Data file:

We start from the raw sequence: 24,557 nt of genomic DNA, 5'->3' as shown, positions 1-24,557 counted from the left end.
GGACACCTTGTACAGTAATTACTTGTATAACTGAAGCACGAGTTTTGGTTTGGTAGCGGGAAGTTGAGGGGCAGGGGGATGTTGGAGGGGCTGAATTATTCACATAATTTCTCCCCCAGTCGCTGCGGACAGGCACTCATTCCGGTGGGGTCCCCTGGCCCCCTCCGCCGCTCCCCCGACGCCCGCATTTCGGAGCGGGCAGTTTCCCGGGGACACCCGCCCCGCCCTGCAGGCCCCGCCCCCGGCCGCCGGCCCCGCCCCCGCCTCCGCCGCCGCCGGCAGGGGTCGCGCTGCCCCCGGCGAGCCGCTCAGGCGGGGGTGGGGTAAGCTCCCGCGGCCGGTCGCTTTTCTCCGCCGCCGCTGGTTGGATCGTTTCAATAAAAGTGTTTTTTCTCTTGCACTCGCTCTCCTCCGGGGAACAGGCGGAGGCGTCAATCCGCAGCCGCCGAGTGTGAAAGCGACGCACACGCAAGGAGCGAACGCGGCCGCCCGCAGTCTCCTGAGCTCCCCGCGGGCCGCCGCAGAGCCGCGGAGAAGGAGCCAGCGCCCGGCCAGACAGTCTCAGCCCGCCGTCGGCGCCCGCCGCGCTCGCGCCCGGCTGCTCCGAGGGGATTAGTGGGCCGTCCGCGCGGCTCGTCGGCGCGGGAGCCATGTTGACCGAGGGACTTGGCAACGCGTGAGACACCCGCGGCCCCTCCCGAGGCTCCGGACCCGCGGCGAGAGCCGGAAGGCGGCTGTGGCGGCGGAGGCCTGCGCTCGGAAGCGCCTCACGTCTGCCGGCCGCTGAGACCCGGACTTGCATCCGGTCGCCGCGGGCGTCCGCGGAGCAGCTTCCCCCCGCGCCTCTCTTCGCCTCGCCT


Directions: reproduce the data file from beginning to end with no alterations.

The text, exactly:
We start from the raw sequence: 24,557 nt of genomic DNA, 5'->3' as shown, positions 1-24,557 counted from the left end.
GGACACCTTGTACAGTAATTACTTGTATAACTGAAGCACGAGTTTTGGTTTGGTAGCGGGAAGTTGAGGGGCAGGGGGATGTTGGAGGGGCTGAATTATTCACATAATTTCTCCCCCAGTCGCTGCGGACAGGCACTCATTCCGGTGGGGTCCCCTGGCCCCCTCCGCCGCTCCCCCGACGCCCGCATTTCGGAGCGGGCAGTTTCCCGGGGACACCCGCCCCGCCCTGCAGGCCCCGCCCCCGGCCGCCGGCCCCGCCCCCGCCTCCGCCGCCGCCGGCAGGGGTCGCGCTGCCCCCGGCGAGCCGCTCAGGCGGGGGTGGGGTAAGCTCCCGCGGCCGGTCGCTTTTCTCCGCCGCCGCTGGTTGGATCGTTTCAATAAAAGTGTTTTTTCTCTTGCACTCGCTCTCCTCCGGGGAACAGGCGGAGGCGTCAATCCGCAGCCGCCGAGTGTGAAAGCGACGCACACGCAAGGAGCGAACGCGGCCGCCCGCAGTCTCCTGAGCTCCCCGCGGGCCGCCGCAGAGCCGCGGAGAAGGAGCCAGCGCCCGGCCAGACAGTCTCAGCCCGCCGTCGGCGCCCGCCGCGCTCGCGCCCGGCTGCTCCGAGGGGATTAGTGGGCCGTCCGCGCGGCTCGTCGGCGCGGGAGCCATGTTGACCGAGGGACTTGGCAACGCGTGAGACACCCGCGGCCCCTCCCGAGGCTCCGGACCCGCGGCGAGAGCCGGAAGGCGGCTGTGGCGGCGGAGGCCTGCGCTCGGAAGCGCCTCACGTCTGCCGGCCGCTGAGACCCGGACTTGCATCCGGTCGCCGCGGGCGTCCGCGGAGCAGCTTCCCCCCGCGCCTCTCTTCGCCTCGCCT